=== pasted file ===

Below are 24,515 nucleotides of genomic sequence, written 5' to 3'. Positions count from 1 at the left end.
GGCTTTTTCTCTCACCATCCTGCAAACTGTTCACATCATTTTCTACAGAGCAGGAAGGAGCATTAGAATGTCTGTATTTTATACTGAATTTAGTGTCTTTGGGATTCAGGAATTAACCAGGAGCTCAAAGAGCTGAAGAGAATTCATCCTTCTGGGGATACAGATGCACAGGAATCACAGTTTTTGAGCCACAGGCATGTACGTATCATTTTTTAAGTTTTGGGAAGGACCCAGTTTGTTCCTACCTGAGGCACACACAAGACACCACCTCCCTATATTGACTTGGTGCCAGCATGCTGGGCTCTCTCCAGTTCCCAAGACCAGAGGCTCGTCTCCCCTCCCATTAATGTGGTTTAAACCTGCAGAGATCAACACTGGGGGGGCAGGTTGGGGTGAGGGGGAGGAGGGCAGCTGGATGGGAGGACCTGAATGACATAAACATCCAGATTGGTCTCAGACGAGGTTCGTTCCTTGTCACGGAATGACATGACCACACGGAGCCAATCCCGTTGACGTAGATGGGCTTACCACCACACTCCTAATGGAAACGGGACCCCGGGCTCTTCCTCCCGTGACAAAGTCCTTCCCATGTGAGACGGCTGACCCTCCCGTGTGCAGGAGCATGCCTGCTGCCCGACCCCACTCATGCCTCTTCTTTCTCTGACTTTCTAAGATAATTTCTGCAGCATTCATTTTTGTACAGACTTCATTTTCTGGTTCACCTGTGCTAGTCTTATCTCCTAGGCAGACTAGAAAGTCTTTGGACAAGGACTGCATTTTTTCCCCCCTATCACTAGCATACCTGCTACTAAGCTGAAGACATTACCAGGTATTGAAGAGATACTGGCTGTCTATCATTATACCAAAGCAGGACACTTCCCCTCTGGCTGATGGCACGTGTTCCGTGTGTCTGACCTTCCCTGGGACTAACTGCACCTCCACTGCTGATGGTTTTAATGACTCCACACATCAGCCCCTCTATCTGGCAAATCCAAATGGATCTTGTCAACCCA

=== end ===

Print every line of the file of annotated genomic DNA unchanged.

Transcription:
Below are 24,515 nucleotides of genomic sequence, written 5' to 3'. Positions count from 1 at the left end.
GGCTTTTTCTCTCACCATCCTGCAAACTGTTCACATCATTTTCTACAGAGCAGGAAGGAGCATTAGAATGTCTGTATTTTATACTGAATTTAGTGTCTTTGGGATTCAGGAATTAACCAGGAGCTCAAAGAGCTGAAGAGAATTCATCCTTCTGGGGATACAGATGCACAGGAATCACAGTTTTTGAGCCACAGGCATGTACGTATCATTTTTTAAGTTTTGGGAAGGACCCAGTTTGTTCCTACCTGAGGCACACACAAGACACCACCTCCCTATATTGACTTGGTGCCAGCATGCTGGGCTCTCTCCAGTTCCCAAGACCAGAGGCTCGTCTCCCCTCCCATTAATGTGGTTTAAACCTGCAGAGATCAACACTGGGGGGGCAGGTTGGGGTGAGGGGGAGGAGGGCAGCTGGATGGGAGGACCTGAATGACATAAACATCCAGATTGGTCTCAGACGAGGTTCGTTCCTTGTCACGGAATGACATGACCACACGGAGCCAATCCCGTTGACGTAGATGGGCTTACCACCACACTCCTAATGGAAACGGGACCCCGGGCTCTTCCTCCCGTGACAAAGTCCTTCCCATGTGAGACGGCTGACCCTCCCGTGTGCAGGAGCATGCCTGCTGCCCGACCCCACTCATGCCTCTTCTTTCTCTGACTTTCTAAGATAATTTCTGCAGCATTCATTTTTGTACAGACTTCATTTTCTGGTTCACCTGTGCTAGTCTTATCTCCTAGGCAGACTAGAAAGTCTTTGGACAAGGACTGCATTTTTTCCCCCCTATCACTAGCATACCTGCTACTAAGCTGAAGACATTACCAGGTATTGAAGAGATACTGGCTGTCTATCATTATACCAAAGCAGGACACTTCCCCTCTGGCTGATGGCACGTGTTCCGTGTGTCTGACCTTCCCTGGGACTAACTGCACCTCCACTGCTGATGGTTTTAATGACTCCACACATCAGCCCCTCTATCTGGCAAATCCAAATGGATCTTGTCAACCCA